For some people, skin picking is a minor, nervous habit. But for others, picking at the skin turns into something much more harmful and serious. During the teen years, it’s not uncommon for adolescents to pick at blemishes. But compulsive skin picking that turns into self-mutilation is an impulse control disorder known as dermatillomania.
Characteristics of a Skin Picking Disorder
There are certain signs that indicate that skin picking isn’t just a harmless habit, but instead a mental disorder.
- Repeatedly picking at sores, scabs or cuticles until they bleed
- Picking at unblemished skin because of perceived imperfections
- Having noticeable sores, scars or bruises from skin picking
- Avoiding going places where people might notice sores or scabs
This disorder may start by picking just a few scabs, but becomes worse when you notice that the repetitive behavior involved in picking at your skin relieves stress. You may find that the behavior worsens when you feel anxious or depressed. The habit of skin picking falls into a category known as Body Focused Repetitive Behavior (BFRB), which also includes hair pulling. Skin picking is sometimes considered a type of obsessive-compulsive disorder.
Healing From a Skin Picking Disorder
While occasional skin picking may not be a problem, compulsive skin picking can lead to more serious problems like risk of infection or tissue damage. But compulsive skin picking can be treated with therapy and medication. When you work with a therapist, he or she can help you to recognize what triggers the urge to pick at your skin. You will learn to focus on discontinuing this habit by replacing it with other ways to occupy your hands, such as squeezing a rubber ball, etc. It may also help to wear gloves in order to make it difficult to pick at your skin.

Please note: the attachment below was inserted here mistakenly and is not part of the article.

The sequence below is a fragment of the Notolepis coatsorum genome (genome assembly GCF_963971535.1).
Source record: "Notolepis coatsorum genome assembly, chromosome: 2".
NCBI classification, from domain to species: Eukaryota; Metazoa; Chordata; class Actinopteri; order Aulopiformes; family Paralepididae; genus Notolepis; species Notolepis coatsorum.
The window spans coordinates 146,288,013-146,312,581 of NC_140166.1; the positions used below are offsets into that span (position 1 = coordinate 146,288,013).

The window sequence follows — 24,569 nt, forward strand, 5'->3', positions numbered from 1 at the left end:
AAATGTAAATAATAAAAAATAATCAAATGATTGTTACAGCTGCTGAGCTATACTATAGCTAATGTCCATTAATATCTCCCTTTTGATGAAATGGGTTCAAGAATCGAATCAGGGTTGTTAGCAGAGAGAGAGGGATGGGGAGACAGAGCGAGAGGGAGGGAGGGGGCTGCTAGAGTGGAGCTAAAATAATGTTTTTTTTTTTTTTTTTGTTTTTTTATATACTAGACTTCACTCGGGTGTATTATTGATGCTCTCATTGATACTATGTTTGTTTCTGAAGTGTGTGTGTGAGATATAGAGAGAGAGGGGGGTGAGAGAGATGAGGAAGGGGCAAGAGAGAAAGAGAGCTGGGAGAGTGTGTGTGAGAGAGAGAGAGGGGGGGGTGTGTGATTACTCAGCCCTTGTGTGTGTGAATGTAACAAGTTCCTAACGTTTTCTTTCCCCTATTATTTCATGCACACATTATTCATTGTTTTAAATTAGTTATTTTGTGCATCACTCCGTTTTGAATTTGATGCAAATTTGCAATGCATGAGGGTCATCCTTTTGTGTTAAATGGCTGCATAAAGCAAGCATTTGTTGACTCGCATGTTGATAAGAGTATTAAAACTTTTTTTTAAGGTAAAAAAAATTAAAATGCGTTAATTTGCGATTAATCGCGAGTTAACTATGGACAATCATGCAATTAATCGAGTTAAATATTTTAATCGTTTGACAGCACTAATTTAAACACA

No medication has been approved to treat this disorder; but antidepressants may help relieve some of the urge for repetitive behavior when used in conjunction with psychotherapy. Researchers are also considering whether anticonvulsants may be useful for this purpose.
If you recognize that you have a problem with skin picking, don’t ignore it. Most likely, this type of compulsive behavior isn’t going to go away on its own. Talk to your doctor or a mental health professional. It is possible to heal from a skin picking disorder.
“Skin Picking Disorder” – WebMD
“Skin Picking Disorder Fact Sheet” – International OCD Foundation